For many high school seniors and their families, it’s go time. Time may feel like it has stopped, but at this time next year, they’ll be beginning their freshman year of college. Getting from high school to college has never felt more daunting, as so much of the college admissions process has had to adapt to the realities of life in a pandemic.
That’s why it was so comforting to speak with Eric J. Furda, former University of Pennsylvania Dean of Admissions and co-author of The College Conversation: A Practical Companion for Parents to Guide Their Children Along the Path to Higher Education.
How Can We Get a Feel for the Campus if We Can’t Visit?
Every school offers a range of virtual tours and opportunities to meet with people in the campus community. Go online and see what schools are offering. We are actually offering more now than we did before, and since admissions officers aren’t traveling, they are able to be more responsive to questions.
What Does Test Optional Really Mean?
Colleges should not be driving health and safety considerations. If we said they are required, families would feel compelled to the take test.
If you were able to take the test, then look at the previous year’s testing profile of the colleges you’re applying to. If your score puts you in the top quartile, the submit it. If it doesn’t, then don’t.
If a student’s grades were moving in an upward trajectory and then Covid hit, a test score may help to demonstrate what they’re capable of.
Current high school seniors have had ninth grade, tenth grade, and most of junior year to exhibit what kind of student they are. Those courses and grades matter. With test optional, admissions offices will be leaning heavily on transcripts.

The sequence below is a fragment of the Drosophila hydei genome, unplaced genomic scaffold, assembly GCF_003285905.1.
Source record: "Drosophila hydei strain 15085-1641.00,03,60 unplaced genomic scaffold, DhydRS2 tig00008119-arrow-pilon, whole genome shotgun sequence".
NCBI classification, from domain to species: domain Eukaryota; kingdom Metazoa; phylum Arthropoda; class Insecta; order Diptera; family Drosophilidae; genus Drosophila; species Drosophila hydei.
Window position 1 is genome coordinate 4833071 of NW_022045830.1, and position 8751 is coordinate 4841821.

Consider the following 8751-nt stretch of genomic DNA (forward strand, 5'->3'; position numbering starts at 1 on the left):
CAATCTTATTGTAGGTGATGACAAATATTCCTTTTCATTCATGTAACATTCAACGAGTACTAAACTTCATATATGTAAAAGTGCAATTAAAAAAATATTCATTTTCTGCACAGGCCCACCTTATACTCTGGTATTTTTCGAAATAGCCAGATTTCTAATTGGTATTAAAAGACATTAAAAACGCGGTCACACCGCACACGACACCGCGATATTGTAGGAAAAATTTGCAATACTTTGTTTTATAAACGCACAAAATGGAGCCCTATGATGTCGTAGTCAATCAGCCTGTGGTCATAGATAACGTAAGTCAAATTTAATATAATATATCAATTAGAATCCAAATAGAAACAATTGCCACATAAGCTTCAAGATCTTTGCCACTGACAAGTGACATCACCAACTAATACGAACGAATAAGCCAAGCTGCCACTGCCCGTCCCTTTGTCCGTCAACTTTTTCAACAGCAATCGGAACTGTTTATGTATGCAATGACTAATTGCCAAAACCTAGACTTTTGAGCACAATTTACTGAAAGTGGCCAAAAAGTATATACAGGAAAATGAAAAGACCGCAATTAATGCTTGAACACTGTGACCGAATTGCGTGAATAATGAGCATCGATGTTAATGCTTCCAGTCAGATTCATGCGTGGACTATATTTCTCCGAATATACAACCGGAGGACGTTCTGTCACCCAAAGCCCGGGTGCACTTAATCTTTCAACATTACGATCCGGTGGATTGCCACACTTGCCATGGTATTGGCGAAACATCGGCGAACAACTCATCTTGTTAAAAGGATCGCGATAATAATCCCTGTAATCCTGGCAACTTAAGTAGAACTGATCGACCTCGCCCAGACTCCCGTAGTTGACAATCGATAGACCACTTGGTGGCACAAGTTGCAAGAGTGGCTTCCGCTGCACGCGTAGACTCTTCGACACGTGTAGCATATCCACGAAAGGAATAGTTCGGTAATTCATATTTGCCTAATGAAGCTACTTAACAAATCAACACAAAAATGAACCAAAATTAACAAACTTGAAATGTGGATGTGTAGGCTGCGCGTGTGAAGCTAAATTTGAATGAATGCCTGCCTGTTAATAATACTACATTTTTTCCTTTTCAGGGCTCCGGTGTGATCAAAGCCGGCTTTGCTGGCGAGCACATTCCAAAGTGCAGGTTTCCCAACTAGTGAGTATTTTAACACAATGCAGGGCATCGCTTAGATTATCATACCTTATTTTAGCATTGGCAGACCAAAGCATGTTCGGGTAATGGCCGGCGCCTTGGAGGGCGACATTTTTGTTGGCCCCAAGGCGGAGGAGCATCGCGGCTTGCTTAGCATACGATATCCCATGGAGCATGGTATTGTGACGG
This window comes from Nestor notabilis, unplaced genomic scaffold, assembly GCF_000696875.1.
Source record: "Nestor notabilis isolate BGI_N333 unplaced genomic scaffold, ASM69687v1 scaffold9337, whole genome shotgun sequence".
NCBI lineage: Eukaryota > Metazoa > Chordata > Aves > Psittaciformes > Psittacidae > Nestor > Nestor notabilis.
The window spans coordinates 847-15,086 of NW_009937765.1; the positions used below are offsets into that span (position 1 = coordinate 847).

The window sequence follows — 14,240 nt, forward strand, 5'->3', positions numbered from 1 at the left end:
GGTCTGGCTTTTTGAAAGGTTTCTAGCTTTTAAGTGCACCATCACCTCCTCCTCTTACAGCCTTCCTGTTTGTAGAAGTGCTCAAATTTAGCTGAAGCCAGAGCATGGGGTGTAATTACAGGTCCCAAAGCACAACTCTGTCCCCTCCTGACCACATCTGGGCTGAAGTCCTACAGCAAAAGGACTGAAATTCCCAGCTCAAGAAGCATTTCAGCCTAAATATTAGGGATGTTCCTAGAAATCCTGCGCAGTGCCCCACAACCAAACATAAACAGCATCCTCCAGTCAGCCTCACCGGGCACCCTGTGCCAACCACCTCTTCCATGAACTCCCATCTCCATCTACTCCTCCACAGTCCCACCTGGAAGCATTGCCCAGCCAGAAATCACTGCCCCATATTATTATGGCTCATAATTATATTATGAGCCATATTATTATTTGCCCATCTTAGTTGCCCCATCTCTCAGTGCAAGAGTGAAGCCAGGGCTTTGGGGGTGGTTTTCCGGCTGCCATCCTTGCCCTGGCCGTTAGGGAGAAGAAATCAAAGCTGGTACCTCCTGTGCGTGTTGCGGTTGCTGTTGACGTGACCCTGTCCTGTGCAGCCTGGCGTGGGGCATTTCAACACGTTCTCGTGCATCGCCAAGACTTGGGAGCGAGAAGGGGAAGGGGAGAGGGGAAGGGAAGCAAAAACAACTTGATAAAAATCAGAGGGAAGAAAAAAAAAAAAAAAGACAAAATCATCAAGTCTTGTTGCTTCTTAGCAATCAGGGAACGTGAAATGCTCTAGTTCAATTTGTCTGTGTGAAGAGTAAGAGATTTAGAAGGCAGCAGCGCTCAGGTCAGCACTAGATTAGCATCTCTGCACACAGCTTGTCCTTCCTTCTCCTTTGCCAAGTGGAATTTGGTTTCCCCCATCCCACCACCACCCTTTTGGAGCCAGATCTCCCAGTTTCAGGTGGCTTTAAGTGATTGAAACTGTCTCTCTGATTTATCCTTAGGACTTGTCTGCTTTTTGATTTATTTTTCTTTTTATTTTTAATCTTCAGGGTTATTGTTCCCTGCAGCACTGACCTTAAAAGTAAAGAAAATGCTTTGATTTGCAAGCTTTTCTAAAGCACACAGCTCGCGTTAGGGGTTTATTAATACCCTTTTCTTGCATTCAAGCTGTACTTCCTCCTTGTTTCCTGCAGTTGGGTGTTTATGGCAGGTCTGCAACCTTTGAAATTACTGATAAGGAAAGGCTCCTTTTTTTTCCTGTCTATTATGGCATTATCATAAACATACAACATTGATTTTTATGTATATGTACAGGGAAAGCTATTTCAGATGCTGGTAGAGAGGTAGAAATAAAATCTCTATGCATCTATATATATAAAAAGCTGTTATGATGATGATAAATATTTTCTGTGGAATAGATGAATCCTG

Should Students Write about COVID in their Application Essay?
The college application is a mosaic, and the essay is one way for the admissions officers to learn about a student. There is not a definitive answer to whether or not you should write about COVID.
The most important question is: What is it that you want to convey about yourself? And how can you amplify it. If, for example, your eyes have been opened from COVID on racial injustice, you may want to discuss that.
Also, the Common Application, which many schools use, has added a COVID-specific space for students to comment on how COVID has impacted their learning and activities
How Should Students Approach Activity Lists?
Here is one area where COVID may have helped to put a finer focus on what matters. A colleague of mine once said that if they have 14 lines for activities, students will try and fill out all 14 lines.
In these times, you can’t do that. And that leads students to ask some really important questions: Why am I doing it? What do I value? Participating in an activity should be about more than having something to put on a college application.
When you do fill out the section, we offer a framework in the book. Choose one activity that is so important to you and that you see yourself as a leader. For example, maybe you’re the editor-in-chief of the paper or the person everyone counts on to make the shot. Next, include an activity where you’re not the leader but you enjoy it. Third, choose an activity that reveals the role family, faith, or community plays in your life. How have you carved out time to make those things part of your life?
Everyone is waiting for life to go back to normal, but this is really an opportunity to be your genuine self. Think about what matters most to you and how you want to implement that and apply that.
What Do You Wish Parents Would Teach Their Kids Before Sending them Off to College?
Don’t provide 24/7 service to your child. Don’t be there all the time. They need to have opportunities to make decisions on their own. The world is not perfect—something that we are all aware of now. Make sure your teens know that you don’t expect them to be perfect either. They’re going to make mistakes and they need to know that it is okay and that they can learn from them. Be supportive but give them space to be independent.